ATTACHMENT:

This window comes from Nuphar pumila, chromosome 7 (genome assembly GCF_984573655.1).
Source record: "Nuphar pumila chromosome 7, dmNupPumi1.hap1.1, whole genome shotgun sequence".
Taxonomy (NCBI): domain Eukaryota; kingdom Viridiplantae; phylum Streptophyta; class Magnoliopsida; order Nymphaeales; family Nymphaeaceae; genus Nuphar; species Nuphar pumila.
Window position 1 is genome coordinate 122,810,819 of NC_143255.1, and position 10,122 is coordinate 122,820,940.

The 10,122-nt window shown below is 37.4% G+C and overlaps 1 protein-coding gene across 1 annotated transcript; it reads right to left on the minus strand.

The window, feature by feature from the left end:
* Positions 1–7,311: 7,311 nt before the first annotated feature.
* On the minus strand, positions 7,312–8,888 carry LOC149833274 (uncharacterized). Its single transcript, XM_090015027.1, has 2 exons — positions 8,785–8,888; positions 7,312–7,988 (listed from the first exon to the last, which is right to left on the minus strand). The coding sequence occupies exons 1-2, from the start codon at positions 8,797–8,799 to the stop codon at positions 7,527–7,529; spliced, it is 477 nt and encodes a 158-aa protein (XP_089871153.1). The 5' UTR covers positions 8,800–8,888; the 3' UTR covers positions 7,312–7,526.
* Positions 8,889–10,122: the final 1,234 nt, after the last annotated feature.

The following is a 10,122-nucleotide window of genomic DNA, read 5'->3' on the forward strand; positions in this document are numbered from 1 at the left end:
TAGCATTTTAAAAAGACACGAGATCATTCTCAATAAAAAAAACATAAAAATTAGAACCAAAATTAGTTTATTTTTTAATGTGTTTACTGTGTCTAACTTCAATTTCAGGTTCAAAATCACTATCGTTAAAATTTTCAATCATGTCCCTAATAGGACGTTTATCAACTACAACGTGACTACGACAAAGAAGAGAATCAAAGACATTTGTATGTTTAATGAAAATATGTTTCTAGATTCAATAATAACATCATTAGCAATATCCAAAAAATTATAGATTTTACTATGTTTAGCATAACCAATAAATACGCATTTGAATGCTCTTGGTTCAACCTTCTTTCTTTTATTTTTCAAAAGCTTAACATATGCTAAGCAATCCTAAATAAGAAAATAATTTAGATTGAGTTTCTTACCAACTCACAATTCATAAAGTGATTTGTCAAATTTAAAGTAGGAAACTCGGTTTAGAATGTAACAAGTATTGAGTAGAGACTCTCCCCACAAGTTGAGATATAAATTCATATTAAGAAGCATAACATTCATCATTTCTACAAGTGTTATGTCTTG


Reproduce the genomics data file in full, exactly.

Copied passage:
This window comes from Nuphar pumila, chromosome 7 (genome assembly GCF_984573655.1).
Source record: "Nuphar pumila chromosome 7, dmNupPumi1.hap1.1, whole genome shotgun sequence".
Taxonomy (NCBI): domain Eukaryota; kingdom Viridiplantae; phylum Streptophyta; class Magnoliopsida; order Nymphaeales; family Nymphaeaceae; genus Nuphar; species Nuphar pumila.
Window position 1 is genome coordinate 122,810,819 of NC_143255.1, and position 10,122 is coordinate 122,820,940.

The 10,122-nt window shown below is 37.4% G+C and overlaps 1 protein-coding gene across 1 annotated transcript; it reads right to left on the minus strand.

The window, feature by feature from the left end:
* Positions 1–7,311: 7,311 nt before the first annotated feature.
* On the minus strand, positions 7,312–8,888 carry LOC149833274 (uncharacterized). Its single transcript, XM_090015027.1, has 2 exons — positions 8,785–8,888; positions 7,312–7,988 (listed from the first exon to the last, which is right to left on the minus strand). The coding sequence occupies exons 1-2, from the start codon at positions 8,797–8,799 to the stop codon at positions 7,527–7,529; spliced, it is 477 nt and encodes a 158-aa protein (XP_089871153.1). The 5' UTR covers positions 8,800–8,888; the 3' UTR covers positions 7,312–7,526.
* Positions 8,889–10,122: the final 1,234 nt, after the last annotated feature.

The following is a 10,122-nucleotide window of genomic DNA, read 5'->3' on the forward strand; positions in this document are numbered from 1 at the left end:
TAGCATTTTAAAAAGACACGAGATCATTCTCAATAAAAAAAACATAAAAATTAGAACCAAAATTAGTTTATTTTTTAATGTGTTTACTGTGTCTAACTTCAATTTCAGGTTCAAAATCACTATCGTTAAAATTTTCAATCATGTCCCTAATAGGACGTTTATCAACTACAACGTGACTACGACAAAGAAGAGAATCAAAGACATTTGTATGTTTAATGAAAATATGTTTCTAGATTCAATAATAACATCATTAGCAATATCCAAAAAATTATAGATTTTACTATGTTTAGCATAACCAATAAATACGCATTTGAATGCTCTTGGTTCAACCTTCTTTCTTTTATTTTTCAAAAGCTTAACATATGCTAAGCAATCCTAAATAAGAAAATAATTTAGATTGAGTTTCTTACCAACTCACAATTCATAAAGTGATTTGTCAAATTTAAAGTAGGAAACTCGGTTTAGAATGTAACAAGTATTGAGTAGAGACTCTCCCCACAAGTTGAGATATAAATTCATATTAAGAAGCATAACATTCATCATTTCTACAAGTGTTATGTCTTG